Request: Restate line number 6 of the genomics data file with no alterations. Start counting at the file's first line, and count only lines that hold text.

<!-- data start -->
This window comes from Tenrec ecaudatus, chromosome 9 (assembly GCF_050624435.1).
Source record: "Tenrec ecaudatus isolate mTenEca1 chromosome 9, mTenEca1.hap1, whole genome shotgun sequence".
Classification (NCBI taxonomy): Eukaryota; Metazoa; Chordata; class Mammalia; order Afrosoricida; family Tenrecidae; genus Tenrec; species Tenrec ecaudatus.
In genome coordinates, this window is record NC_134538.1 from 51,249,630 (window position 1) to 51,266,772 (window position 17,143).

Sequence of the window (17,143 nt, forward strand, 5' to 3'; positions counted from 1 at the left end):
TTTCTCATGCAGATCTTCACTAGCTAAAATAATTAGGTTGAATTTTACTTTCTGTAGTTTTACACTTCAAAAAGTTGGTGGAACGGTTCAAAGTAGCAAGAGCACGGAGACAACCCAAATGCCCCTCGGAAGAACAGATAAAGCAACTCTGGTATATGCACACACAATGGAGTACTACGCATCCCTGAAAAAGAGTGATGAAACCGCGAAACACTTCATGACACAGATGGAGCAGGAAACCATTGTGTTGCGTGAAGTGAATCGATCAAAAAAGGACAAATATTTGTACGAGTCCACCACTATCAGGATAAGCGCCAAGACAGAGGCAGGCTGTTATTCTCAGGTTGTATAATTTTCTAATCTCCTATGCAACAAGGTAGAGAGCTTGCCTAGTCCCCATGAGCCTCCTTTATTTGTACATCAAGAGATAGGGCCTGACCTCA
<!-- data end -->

TTTCTCATGCAGATCTTCACTAGCTAAAATAATTAGGTTGAATTTTACTTTCTGTAGTTTTACACTTCAAAAAGTTGGTGGAACGGTTCAAAGTAGCAAGAGCACGGAGACAACCCAAATGCCCCTCGGAAGAACAGATAAAGCAACTCTGGTATATGCACACACAATGGAGTACTACGCATCCCTGAAAAAGAGTGATGAAACCGCGAAACACTTCATGACACAGATGGAGCAGGAAACCATTGTGTTGCGTGAAGTGAATCGATCAAAAAAGGACAAATATTTGTACGAGTCCACCACTATCAGGATAAGCGCCAAGACAGAGGCAGGCTGTTATTCTCAGGTTGTATAATTTTCTAATCTCCTATGCAACAAGGTAGAGAGCTTGCCTAGTCCCCATGAGCCTCCTTTATTTGTACATCAAGAGATAGGGCCTGACCTCA